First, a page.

The U.S. Police Canine Association’s spring trials aren’t your typical dog show.
Sure, judges grade the dogs on obedience and agility, but the competiton also features article searches and bite work, both with and without gunfire. And while the judges hand out trophies to the best K-9 team, the real prize for most officers is certification, which lets them know their dogs are up to the challenges of police work.
The Clayton Police Department hosted the USPCA’s Region 2 Spring Dog Trials May 21-22 at East Clayton Community Park. The event drew more than 50 K-9 teams from state and federal agencies in North Carolina, South Carolina and Georgia.
Police dogs and their officer handlers are judged in five categories and must obtain a minimum score to be certified. High-scoring teams qualify for the National Police Dog Trials, which will be held in October this year in Wilson.
Dogs are certified annually, and K-9 handlers like Norris Bunch, of the U.S. Department of Energy, said every dog is different.
“A lot of it depends on how smart the dog is and how willing the dog is to learn,” Bunch said.
North Carolina does not set standards for police dogs, but nearly all departments still certify their animals for training purposes and to reduce liability concerns.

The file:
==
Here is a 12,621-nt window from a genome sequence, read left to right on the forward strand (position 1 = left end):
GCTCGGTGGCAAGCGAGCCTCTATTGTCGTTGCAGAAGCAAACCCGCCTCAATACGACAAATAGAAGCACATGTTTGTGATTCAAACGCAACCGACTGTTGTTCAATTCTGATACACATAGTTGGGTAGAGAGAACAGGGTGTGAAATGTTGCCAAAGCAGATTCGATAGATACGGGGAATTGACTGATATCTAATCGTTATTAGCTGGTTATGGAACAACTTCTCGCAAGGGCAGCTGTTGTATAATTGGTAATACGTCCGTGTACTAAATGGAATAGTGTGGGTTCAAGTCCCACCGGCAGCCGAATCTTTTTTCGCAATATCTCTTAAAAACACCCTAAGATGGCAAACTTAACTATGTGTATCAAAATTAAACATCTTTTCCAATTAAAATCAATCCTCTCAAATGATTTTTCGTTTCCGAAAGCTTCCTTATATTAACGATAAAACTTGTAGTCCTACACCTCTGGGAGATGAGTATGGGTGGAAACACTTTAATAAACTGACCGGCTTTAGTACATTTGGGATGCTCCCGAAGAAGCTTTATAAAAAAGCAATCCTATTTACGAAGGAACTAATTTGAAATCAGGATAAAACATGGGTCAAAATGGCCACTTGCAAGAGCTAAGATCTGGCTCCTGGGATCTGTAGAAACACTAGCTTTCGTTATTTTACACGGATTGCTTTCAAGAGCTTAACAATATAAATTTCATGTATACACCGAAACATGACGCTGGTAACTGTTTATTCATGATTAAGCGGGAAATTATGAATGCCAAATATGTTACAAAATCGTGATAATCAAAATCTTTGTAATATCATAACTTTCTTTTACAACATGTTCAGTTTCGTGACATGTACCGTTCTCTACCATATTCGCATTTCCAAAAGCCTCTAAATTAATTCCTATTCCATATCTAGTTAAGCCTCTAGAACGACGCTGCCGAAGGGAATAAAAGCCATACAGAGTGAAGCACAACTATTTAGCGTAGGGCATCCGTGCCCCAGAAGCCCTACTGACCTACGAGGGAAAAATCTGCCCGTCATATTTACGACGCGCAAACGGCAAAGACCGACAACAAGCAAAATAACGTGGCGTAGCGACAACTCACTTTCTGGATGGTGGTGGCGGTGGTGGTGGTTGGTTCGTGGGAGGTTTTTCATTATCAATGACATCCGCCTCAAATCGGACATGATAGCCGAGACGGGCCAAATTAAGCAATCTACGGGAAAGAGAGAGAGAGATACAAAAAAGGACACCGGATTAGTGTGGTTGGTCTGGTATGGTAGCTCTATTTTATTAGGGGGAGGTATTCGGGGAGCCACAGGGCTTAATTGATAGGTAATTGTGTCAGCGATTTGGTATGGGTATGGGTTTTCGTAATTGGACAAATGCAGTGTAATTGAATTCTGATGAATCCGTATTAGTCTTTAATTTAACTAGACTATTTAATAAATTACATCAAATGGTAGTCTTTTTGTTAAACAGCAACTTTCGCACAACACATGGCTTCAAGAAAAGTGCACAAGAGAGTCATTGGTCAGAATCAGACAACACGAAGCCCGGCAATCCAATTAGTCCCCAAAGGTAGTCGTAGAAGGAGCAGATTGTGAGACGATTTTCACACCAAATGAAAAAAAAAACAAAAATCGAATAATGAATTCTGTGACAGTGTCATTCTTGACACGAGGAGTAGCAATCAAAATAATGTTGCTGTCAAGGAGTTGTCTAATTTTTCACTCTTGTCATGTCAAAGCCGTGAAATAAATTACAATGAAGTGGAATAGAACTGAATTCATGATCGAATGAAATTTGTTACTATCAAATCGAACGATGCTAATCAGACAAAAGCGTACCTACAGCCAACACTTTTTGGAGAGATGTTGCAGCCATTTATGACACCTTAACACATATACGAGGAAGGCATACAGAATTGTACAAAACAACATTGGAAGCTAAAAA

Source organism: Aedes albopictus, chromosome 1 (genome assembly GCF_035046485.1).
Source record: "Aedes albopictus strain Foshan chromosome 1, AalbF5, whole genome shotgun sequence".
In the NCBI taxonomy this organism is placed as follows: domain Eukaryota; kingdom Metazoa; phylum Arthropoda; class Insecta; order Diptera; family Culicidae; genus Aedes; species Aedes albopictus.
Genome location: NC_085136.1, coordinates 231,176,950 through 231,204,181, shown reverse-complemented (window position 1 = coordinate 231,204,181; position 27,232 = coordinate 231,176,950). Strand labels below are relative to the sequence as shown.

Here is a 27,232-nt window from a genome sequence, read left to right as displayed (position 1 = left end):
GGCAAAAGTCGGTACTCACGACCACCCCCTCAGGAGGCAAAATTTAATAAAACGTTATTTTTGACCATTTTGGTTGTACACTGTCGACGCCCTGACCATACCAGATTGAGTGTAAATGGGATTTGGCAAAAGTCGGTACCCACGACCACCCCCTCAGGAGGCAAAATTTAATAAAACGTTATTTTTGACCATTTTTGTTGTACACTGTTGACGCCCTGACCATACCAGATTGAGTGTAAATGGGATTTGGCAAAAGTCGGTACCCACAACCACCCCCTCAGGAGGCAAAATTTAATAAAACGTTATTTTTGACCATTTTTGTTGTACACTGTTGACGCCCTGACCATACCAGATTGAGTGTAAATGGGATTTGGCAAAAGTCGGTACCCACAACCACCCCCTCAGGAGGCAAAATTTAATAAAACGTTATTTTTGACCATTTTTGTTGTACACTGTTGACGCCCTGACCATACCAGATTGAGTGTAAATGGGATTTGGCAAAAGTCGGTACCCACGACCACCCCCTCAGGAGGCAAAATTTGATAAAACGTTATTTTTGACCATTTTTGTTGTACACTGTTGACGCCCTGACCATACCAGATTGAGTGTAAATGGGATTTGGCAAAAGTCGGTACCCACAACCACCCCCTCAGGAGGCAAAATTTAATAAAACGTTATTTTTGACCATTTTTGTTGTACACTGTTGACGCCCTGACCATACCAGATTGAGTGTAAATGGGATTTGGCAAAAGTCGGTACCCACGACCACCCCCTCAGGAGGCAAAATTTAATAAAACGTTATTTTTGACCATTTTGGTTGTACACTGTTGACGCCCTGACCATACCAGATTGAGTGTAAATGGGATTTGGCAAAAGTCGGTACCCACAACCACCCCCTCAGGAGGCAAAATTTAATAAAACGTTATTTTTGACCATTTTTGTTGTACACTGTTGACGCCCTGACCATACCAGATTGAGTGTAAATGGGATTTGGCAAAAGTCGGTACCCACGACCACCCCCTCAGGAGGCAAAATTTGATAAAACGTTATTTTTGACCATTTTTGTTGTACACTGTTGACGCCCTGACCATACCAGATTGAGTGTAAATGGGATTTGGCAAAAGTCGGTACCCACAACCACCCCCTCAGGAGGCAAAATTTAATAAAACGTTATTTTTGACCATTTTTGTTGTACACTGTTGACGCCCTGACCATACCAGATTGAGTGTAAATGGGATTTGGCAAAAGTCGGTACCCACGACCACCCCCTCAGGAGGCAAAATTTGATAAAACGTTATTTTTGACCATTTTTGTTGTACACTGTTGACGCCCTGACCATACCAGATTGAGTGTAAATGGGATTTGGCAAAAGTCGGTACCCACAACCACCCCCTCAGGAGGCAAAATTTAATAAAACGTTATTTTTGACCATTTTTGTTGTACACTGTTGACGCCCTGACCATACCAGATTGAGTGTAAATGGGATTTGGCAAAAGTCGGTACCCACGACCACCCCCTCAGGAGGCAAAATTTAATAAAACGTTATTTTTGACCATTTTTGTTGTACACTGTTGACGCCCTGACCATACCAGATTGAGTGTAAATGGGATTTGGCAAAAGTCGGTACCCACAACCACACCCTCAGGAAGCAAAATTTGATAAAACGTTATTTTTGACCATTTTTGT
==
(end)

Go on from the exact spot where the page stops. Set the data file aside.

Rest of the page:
The USPCA is one of several groups that offer different levels of training for multiple skill sets. The trials in Clayton were for Police Dog 1 certification.
Sgt. Jesse Webb of the Tarboro Police Department was set to take part in the trials before his police dog, Bullit, injured himself in the run-up to the event. Webb, a USPCA member, said the event can be stressful, but experience pays off.
“We put a lot of unneeded pressure on ourselves,” Webb said. “Most of us have to realize that ‘Hey, it’s a dog.’ A dog has a dog’s brain, and we have to make sure, through training, that we develop a relationship.”
Judges evaluate the police dogs on skills they will likely use in the field.
In the box search, K-9 handlers command the dogs to find a person hiding in one of six boxes in a field, simulating a suspect search inside of a building. It works similarly in the article search, when handlers ask dogs to locate objects like expended shotgun shells, a gun or credit cards.
The police dogs, usually German shepherds or Belgian Malinois, also maneuver through an obstacle course as part of their agility testing and chase and bite decoys for criminal apprehension.
Clayton Police Capt. J.R. Herring said the town volunteered to host the regional spring trials, which rotate each year. Clayton’s two K-9 teams competed along with teams from the Raleigh and Garner police departments.
Dunn: 919-553-7234, Ext. 104